Introduction: JimsFridge

A bunch of years ago I was on a panel and at one point I found a perfect stop to make a joke, which was 'Yes, I'm going to took my refrigerator up to twitter.' The line went over well and the audience laughed. After this panel I started to think about actually hooking my refrigerator up to twitter. So I did it in 2012 with an Arduino. I replaced it wit ha Raspberry Pi recently and I thought I needed to write up an Instructable about it so other people can hook their refrigerator up to twitter.

The basic idea is to tweet out the temperature and how long the door was open every time I close the door. Every 2 to 8 hours the fridge gets bored and tweet out a 'bored fridge saying.' The third thing is randomly tweet out a 'open door' saying.

Step 1: Creating the Electronics

This this project you will need the following:

  • Raspberry Pi 3
  • Two temperature sensors, I used the SparkFun Digital Temperature, TMP102 (SEN-13314)
  • Two Magnetic Door Switch Set, (Sparkfun COM-13247)
  • Raspberry Pi prototype hat, (Adafruit 2310)
  • Two 10K resisters, (Adafruit 2784)
  • Hookup wire 24 gage
  • 0.1 inch connectors

For the temperature sensor we want to connect two headers up to the +5V, SDA, SCL, and Ground lines, for the I2C communication. For the switches, we and to wire the middle two lines, of a four pin header, to Ground. Then the outside lines connect one to GPIO 17, the other to GPIO 18. Then connect the two resisters to +3V and then to the outside lines as well. This is going to pull the lines up to +3V and then when the reed switches sense a magnet they will connect the GPIO to ground.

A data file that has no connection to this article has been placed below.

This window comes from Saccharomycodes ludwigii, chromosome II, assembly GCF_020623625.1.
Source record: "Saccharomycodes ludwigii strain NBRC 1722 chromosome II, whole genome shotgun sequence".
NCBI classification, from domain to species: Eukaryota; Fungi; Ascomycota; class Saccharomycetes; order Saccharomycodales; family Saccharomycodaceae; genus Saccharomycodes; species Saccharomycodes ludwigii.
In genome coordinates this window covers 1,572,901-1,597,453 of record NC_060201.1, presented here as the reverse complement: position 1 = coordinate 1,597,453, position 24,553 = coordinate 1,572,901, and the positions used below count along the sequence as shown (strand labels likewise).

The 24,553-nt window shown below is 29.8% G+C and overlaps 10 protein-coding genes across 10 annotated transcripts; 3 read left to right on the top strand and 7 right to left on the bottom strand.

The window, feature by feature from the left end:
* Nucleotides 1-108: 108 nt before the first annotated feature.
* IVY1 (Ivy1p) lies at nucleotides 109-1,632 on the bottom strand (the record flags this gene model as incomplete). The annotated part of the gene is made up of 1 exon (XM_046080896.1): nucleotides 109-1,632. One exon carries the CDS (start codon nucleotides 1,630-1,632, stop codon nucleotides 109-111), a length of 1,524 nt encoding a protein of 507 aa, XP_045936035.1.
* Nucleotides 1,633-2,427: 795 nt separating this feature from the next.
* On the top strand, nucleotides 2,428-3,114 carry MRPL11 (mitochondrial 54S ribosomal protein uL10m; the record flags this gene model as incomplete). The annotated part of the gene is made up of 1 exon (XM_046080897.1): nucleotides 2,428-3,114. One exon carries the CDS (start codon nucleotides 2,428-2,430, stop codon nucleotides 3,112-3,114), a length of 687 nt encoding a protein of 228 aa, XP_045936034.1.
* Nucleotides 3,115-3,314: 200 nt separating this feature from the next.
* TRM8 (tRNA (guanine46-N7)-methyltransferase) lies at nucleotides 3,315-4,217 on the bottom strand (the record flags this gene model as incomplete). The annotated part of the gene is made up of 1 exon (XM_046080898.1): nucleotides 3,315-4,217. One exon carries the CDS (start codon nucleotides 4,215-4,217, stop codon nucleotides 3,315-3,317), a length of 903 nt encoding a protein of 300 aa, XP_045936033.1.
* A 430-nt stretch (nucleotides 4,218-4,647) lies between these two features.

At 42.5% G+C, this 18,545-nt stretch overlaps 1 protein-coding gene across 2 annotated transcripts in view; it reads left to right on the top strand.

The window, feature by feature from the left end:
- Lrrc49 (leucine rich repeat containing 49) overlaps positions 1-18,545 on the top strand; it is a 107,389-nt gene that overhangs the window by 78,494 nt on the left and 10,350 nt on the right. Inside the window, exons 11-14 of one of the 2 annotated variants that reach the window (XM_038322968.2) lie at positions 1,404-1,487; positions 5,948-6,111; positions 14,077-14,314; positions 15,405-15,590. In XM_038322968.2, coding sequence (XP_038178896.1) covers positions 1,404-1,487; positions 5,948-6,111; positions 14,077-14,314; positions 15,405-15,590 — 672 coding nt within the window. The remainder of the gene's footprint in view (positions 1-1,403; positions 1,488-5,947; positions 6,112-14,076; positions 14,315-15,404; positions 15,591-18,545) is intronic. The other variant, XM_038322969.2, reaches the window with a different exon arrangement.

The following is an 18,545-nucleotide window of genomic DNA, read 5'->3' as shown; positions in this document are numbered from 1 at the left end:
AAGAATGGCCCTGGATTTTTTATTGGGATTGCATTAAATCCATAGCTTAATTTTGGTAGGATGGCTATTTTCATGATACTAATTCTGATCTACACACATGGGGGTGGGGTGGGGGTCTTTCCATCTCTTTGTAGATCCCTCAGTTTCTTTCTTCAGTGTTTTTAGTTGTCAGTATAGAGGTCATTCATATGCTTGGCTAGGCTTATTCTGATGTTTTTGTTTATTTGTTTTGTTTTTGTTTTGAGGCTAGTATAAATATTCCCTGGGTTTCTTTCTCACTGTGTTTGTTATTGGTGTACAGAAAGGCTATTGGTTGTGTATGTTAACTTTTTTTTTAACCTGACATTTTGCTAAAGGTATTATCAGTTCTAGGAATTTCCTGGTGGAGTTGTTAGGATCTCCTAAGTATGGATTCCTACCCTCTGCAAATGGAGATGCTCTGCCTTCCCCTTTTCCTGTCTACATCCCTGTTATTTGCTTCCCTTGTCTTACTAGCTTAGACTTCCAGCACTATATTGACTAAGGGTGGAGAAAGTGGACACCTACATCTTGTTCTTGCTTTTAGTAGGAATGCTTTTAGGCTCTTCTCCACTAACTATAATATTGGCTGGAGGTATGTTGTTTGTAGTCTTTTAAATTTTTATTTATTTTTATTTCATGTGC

Then wire up the two temperature senses to plugs that will go into the two I2C connectors. Then the two reed switches to a plug that goes to the GPIO header.

Step 2: Setup the Raspberry Pi

Install three packages on the Raspberry Pi.


We will need to call a Python Script from the C++ program. This Python Script will be handling the Tweeting.


Twython is the package for tweeting things.

Wiring Pi

Wireing Pi will handle reading the GPIO pins. We will use the raw I2C file system to handle reading the temerature sensors.

You will also need to have the I2C access connected up. For this, on the menu we will find Preferences/Raspberry Pi Configuration. On this screen enable the I2C port.

Step 3: The Source Code